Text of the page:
Nine To Noon for Monday 7 November 2011
09:05 Workers departing Christchurch after the quakes
A thousand workers a month have left Christchurch since February's earthquake - leaving a city desperately short of skills in some sectors. Central city hotels, restaurants and retailers are reportedly the worst affected.
Canterbury Restaurant Association head Michael Turner and Canterbury Development Corporation workforce strategy manager Simon Worthington.
09:25 Children and consumerism
UK researcher and marketing expert Agnes Nairn, the author of a UNICEF report that finds British parents are showering their children with toys and designer labels in a cycle of compulsive consumerism.
09:45 Europe correspondent Seamus Kearney
Discusses the latest twists and turns in the debt crisis
10:05 Election debate: Education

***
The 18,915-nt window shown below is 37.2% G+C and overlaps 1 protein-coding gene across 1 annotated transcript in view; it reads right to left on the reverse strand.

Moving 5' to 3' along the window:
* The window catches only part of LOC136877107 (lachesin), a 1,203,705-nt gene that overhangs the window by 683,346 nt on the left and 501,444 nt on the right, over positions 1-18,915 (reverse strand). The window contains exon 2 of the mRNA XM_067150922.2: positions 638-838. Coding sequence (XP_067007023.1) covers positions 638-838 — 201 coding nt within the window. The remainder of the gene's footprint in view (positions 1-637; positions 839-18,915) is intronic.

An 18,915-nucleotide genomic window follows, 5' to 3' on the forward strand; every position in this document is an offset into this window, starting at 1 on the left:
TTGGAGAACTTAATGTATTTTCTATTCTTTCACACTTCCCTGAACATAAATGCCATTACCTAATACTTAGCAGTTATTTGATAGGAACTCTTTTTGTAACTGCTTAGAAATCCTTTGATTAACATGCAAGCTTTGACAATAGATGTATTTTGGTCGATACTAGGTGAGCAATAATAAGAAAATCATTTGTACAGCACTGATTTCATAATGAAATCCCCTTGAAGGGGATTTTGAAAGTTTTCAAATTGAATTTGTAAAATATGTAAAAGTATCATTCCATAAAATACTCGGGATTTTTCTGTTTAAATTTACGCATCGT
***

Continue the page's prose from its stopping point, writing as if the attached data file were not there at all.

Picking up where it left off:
Anne Tolley, Sue Moroney, Catherine Delahunty and Kaapua Smith outline the National, Labour, Green and Maori party policies on education.
10:45 Reading: The Years Before My Death written and read by David McPhail (Part 6 of 10)
David recalls more about television comedy's early days in New Zealand.
Audio will be available here after broadcast.
11:05 Politics with Matthew Hooton and John Pagani
The Green party campaign launch and Winston Peters rules out working with other political parties.
11:30 Guest chef Jo Seagar and wine commentator John Hawkesby.
Jo Seagar is one of New Zealand's best known cooks, author of many bestselling cookbooks. She runs Seagars at Oxford in North Canterbury, which is a cafe, cookschool and kitchen store.
On the menu today -
- Frico – Parmesan Crackers with Fennel and Cumin seeds
- Fried Crumbed Olives
- Pork Fillets with Grapes, White Wine and Rosemary
- Pistachio Torrone
Italia: Simple Recipes from the Italian Cook School, published by Random House.
11:45 Off the Beaten Track with Kennedy Warne
Food imperialism and social justice.
Kennedy's latest book is Let Them Eat Shrimp: The Tragic Disappearance of the Rainforests of the Sea, published by Island Press.
TIger shrimps. Photograph by Kennedy Warne.
Royal Bengal tiger photographed by Tim Laman in the Sundarbans mangrove forest, Bangladesh, for National Geographic.